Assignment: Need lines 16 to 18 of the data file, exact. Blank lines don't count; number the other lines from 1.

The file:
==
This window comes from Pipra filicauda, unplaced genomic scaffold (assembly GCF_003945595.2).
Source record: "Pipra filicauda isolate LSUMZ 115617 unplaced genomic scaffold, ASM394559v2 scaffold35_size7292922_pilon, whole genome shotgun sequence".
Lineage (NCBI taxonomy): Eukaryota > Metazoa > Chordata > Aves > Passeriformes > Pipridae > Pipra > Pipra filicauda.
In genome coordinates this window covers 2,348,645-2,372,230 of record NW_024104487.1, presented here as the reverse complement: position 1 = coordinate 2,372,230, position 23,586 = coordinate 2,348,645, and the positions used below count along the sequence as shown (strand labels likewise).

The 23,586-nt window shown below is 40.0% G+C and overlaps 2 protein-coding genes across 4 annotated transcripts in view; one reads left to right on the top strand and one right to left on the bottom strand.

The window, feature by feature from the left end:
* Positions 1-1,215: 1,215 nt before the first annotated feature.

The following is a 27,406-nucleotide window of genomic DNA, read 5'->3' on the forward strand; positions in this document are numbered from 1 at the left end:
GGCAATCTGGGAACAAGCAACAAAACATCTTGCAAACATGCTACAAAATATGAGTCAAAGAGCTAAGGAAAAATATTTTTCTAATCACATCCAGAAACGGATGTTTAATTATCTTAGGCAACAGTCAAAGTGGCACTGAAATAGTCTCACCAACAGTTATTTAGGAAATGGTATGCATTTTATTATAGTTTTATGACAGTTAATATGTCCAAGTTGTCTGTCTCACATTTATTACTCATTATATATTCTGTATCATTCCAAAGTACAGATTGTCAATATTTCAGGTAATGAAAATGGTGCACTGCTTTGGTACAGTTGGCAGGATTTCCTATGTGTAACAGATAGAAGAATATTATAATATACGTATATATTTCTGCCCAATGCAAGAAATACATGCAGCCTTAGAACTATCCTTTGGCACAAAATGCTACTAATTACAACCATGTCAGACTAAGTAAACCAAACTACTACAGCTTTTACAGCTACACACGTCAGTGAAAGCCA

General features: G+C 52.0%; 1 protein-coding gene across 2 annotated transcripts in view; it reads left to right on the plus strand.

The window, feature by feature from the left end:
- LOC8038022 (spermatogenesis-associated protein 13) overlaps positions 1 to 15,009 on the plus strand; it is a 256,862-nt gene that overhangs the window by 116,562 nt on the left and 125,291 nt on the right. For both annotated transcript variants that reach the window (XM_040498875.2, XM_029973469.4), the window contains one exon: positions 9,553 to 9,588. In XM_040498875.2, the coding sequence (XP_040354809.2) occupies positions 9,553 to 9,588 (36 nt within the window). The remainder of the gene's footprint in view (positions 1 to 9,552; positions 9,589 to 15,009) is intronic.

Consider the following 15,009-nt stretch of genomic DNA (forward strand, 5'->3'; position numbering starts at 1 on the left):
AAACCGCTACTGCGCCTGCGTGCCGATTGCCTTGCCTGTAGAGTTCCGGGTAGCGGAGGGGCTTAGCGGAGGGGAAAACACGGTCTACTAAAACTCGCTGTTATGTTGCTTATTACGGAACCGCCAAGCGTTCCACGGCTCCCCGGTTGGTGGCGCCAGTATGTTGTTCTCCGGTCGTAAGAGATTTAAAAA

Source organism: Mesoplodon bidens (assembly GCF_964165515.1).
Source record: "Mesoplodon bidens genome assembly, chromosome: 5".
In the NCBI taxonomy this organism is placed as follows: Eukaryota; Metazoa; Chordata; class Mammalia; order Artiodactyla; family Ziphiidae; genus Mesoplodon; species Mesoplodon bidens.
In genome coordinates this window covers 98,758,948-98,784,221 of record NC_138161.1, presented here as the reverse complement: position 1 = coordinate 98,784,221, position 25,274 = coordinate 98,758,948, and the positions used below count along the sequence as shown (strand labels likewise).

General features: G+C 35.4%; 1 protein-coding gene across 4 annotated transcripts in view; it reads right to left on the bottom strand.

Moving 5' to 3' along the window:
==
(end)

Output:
Source record: "Mesoplodon bidens genome assembly, chromosome: 5".
In the NCBI taxonomy this organism is placed as follows: Eukaryota; Metazoa; Chordata; class Mammalia; order Artiodactyla; family Ziphiidae; genus Mesoplodon; species Mesoplodon bidens.
In genome coordinates this window covers 98,758,948-98,784,221 of record NC_138161.1, presented here as the reverse complement: position 1 = coordinate 98,784,221, position 25,274 = coordinate 98,758,948, and the positions used below count along the sequence as shown (strand labels likewise).